Teaching English the wrong way

It is a classic humdinger of intellectual and educational myopia we suffer from as a nation that we teach English as a subject, not as a language, to our students. The consequence of the approach is that a majority of students with a master’s degree in English cannot pen down an article or essay on their own in that language.

Students are initiated in the subject right from the playgroup level. They reach secondary or higher secondary level without being able to paraphrase a stanza of a poem or explain a prose paragraph. It is an irony that these students are taught to translate a prose paragraph into Urdu (a question reserved for Urdu medium students) instead of explaining it in English (a condition exclusively for English medium students).

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Whenever there is a question related to translation of a Urdu passage into English, or vice versa, there is always an alternative question available exclusively for English medium students to translate or explain an English-language paragraph in English. The majority prefers to take the former option because they have not been taught English as a language.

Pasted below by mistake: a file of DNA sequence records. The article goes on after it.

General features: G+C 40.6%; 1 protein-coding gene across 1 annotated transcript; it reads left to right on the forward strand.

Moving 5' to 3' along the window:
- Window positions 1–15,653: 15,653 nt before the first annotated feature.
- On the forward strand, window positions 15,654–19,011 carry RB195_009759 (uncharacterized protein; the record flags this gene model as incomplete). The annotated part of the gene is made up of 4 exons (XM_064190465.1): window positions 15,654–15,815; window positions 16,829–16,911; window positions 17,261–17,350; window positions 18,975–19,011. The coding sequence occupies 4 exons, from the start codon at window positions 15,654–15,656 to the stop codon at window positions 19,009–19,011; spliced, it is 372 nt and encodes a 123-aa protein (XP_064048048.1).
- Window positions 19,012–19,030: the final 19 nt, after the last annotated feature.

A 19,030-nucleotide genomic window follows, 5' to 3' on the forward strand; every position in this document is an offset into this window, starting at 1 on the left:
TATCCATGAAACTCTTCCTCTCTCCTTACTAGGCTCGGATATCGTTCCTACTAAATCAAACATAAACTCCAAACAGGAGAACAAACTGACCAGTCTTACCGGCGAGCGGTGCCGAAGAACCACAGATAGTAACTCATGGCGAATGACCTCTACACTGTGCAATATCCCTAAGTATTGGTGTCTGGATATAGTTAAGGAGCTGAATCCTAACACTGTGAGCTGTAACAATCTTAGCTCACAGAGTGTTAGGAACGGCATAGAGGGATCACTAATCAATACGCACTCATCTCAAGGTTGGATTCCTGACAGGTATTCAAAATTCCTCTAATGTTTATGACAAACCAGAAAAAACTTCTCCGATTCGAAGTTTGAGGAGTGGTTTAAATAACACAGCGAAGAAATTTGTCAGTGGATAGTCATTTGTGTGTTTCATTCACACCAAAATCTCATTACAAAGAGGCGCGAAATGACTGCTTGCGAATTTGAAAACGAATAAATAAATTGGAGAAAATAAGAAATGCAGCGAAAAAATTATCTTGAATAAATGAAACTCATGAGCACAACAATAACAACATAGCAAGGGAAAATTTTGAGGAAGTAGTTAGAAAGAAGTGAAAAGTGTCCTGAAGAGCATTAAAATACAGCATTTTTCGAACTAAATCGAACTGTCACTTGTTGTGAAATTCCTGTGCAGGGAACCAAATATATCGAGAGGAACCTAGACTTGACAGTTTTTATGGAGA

When an educational institution claims to have English as the medium of instruction, it should ensure that the whole teaching and learning process is conducted in that very language. But it cannot happen because the teachers themselves do not have the capacity to do that. Even the elite schools and colleges struggle on this count.

Compared to our traditional examination system, the Cambridge system teaches English as a language. Students’ creativity is encouraged and they are motivated to write on their own. For instance, in the traditional system, students are asked to write stories on the given proverbs or axioms. Teachers make them parrot readymade stories, mostly and roughly based on Aesop’s fables. On the contrary, students in the other stream write stories creatively based on their own observations, experiences and imagination.

Students in traditional educational system perform poorly at the university level because they are not groomed properly at the preceding levels where the syllabus is so cumbersome that it leaves no time for students to enjoy random reading.

Besides, the evaluation of answer sheets in the traditional system is another factor that forces the students to answer in strict accordance with the textbook, and any attempt at being creative means less marks and poor grades.

To teach proper language skills to the students, greater weightage must be given to learning parts and figures of speech. Students must be taught only grammar and bilingual translation up to elementary level, while writing should be part of secondary and higher secondary levels.

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